City in bid to revise cell mast policy

Published Aug 15, 2011



Metro Writer

The city of Cape Town is proposing “precautionary measures” to offset potential health dangers from cellphone masts.

The move marks the first time the city’s Cellular Telecommunication Infrastructure policy will be revised since its introduction in 2002.

The city’s draft policy says it is aimed at minimising health risks by taking a “precautionary approach”, with a focus on the risks of exposure to electromagnetic energy (EME).

One of the big changes is that instead of only focusing on the cellular industry, the draft policy covers all telecommunications infrastructure.

City residents have until the end of this month to comment on the draft policy.

According to the draft document, the need to re policy came after years of rapid growth in the industry.

It also aimed to ensure that the erection of towers had a minimal effect on the city’s landscape.

“The approach taken is to protect the visual character and amenity of the City of Cape Town as far as possible, and to minimise the health risks (known/potential and perceived) associated with EME,” the policy reads.

According to the document, the city bases its guidelines on those of the national Department of Health.

A circular from the department last year said there had been no conclusive evidence that public health was put at risk by emissions from cellular base stations.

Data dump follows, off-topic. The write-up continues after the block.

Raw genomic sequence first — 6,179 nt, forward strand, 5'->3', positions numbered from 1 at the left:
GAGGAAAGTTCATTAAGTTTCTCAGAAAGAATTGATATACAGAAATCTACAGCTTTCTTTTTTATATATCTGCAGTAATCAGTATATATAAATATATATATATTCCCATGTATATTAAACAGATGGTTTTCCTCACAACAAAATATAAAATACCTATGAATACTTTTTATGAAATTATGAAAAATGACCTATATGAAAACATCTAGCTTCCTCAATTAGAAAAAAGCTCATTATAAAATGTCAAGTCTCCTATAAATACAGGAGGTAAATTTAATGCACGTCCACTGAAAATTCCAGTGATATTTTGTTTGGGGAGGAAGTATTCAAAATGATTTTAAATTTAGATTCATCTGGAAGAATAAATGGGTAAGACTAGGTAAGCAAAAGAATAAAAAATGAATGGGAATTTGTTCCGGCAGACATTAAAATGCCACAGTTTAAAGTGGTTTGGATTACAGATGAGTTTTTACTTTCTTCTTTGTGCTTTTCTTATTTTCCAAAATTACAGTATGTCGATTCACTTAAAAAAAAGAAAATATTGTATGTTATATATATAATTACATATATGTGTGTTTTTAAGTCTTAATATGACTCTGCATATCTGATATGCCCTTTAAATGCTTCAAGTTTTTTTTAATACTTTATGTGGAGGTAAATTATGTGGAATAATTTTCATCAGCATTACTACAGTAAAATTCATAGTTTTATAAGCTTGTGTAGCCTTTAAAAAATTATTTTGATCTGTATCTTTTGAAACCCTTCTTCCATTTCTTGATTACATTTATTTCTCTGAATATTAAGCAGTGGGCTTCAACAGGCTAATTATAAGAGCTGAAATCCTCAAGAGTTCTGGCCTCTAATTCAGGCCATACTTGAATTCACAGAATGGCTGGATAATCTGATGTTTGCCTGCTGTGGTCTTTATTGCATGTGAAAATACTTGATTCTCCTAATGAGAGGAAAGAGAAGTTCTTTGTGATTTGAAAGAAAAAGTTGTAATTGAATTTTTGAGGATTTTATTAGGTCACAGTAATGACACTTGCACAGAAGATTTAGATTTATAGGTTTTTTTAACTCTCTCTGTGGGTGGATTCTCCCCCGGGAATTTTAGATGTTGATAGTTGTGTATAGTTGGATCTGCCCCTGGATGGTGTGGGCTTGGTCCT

“Due to the fact that research and debate on continuous, long-term, full-body exposure of EME is still ongoing, the effects of which have not yet been conclusively proved, the city has adopted a precautionary approach,” the draft document says.

Some of the guidelines include that antennae on top of the sites must be more than 50m away from any “habitable structures”, if positioned in front of that structure.

All sites must also be in commercial and business areas.

Any cabling should be placed underground, and the obstruction of views must be avoided. And no unauthorised people should be allowed access to the top of the structure, and they cannot come within 5m of the antenna.

It is proposed that structures supporting the masts are placed where trees or other landscaping can provide camouflage.

Companies will have to pay for test reports once the site is operational, which will be submitted to the council.

In the council last month, the city agreed to continue the leases on city-owned land for the cell and radio masts of the country’s major telecommunications companies.

On Saturday, the Weekend Argus reported that Constantia residents were protesting against the construction of a new cellphone transmission mast in that area, pointing to continued concern about the possible effect of radiation from these masts on health.

About 250 people gathered outside Constantia Waldorf School to raise their voices against Vodacom’s mast, which is already going up.

Residents said they feared radiation from the mast could negatively affect the health of the community, especially children at nearby schools.

Vodacom said the mast was needed to fulfil its obligations to customers in the area, where cellphone reception was “virtually non-existent”.

Vodacom spokesman Richard Boorman told Weekend Argus that allegations of radiation harm from the mast could not be proved.

In the council last month, it was agreed to continue the leases of Cell C, MTN, Vodacom and Sentech on city-owned land for the companies’ cell and radio masts.

The masts are located at Gallows Hill, Mamre, Bellville and Durbanville.

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